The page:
The city will not be moving forward with a proposed composting pilot project. 

Last September Food Cycle Science, an Ottawa-based company, proposed to council a city pilot program to sell its FoodCycler, a powered composter, at a subsidized rate to residents. 

Last Tuesday (March 5), the Operational Services Committee accepted a report on the program for information.

“Within Grande Prairie, food waste is handled through Aquatera’s solid waste management system; they operate a bioreactor landfill which enables methane gas production that’s used to help run their nearby facilities,” said Kase DeVries, city director of Environment & Parks. 

He said Aquatera is waiting for the results of a feasibility study on curbside food waste options for residents. 

DeVries said other city composting programs include vermicomposting, which is the process of composting using red wiggler worms taught in local schools and at community organizations through the city department of Environment & Parks. He said the department also occasionally offers sessions to the public for $20, including a composting bin with soil and worms.

DeVries said the Food Cycler program is “favoured by municipalities that are either dealing with existing capacity constraints at their landfill or favoured by municipalities that do not have a landfill and must pay to transport waste away from their communities.” 

The District of Tumbler Ridge used the program last year and subsidized 130 FoodCyclers for its residents. After its pilot there, Food Cycle Science says about 33.3 metric tonnes of food waste was diverted from the landfill for the year from the 130 FoodCyclers.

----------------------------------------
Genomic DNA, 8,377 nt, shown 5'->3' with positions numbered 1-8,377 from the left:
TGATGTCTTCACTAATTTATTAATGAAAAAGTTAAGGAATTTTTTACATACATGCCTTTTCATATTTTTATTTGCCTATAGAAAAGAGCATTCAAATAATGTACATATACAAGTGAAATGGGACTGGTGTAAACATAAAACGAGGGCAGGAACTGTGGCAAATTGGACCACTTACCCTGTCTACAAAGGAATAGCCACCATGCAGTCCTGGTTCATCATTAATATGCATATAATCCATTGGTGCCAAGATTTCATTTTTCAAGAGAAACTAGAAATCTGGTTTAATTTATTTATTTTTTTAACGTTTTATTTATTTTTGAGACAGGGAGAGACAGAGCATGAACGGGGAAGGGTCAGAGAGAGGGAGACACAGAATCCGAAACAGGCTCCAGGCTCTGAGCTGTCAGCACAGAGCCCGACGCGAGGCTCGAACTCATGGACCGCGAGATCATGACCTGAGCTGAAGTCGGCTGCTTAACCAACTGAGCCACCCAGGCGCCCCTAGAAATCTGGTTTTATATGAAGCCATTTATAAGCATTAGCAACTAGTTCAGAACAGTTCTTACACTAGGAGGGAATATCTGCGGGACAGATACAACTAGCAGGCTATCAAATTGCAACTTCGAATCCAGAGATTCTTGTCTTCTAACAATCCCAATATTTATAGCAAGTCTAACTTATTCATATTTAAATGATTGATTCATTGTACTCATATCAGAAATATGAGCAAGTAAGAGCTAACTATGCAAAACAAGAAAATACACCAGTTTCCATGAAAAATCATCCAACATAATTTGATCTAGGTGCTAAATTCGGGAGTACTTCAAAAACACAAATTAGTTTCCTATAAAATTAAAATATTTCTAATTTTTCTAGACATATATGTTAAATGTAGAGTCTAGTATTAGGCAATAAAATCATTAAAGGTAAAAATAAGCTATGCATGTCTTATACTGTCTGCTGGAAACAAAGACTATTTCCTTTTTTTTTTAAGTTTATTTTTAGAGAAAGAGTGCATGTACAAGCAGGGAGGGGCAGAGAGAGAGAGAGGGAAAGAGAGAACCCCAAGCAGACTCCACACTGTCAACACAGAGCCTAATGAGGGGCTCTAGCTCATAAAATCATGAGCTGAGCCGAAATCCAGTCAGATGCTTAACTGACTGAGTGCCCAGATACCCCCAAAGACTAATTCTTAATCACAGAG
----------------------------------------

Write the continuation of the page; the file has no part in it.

Tumbler Ridge trucks its waste to the Bessborough Landfill near Dawson Creek.

According to Tumbler Ridgelines in December, “‘the program cost the district $13,000. 

“It is hoped that by reducing food waste, transfer fees will go down by diverting waste,’ says acting CAO Aleen Torraville.

“The cost is approximately $180/tonne to transfer to landfill.”

City Coun. Chris Theissen said the city’s vermicomposting program “ is already a subsidized way for people to get involved into creating healthy soils for themselves through composting.”

He noted the city already has composting programs in place, so he felt comfortable with not moving forward with Food Cycle Science’s request.

The city report also says other similar products to the FoodCycler are available at local retailers, making a direct award of the product potentially go against city purchasing policies and trade agreements. 

By Jesse Boily, Local Journalism Initiative Reporter

Original Published on Mar 14, 2024 at 08:48

This item reprinted with permission from   Town & Country News   Beaverlodge, Alberta

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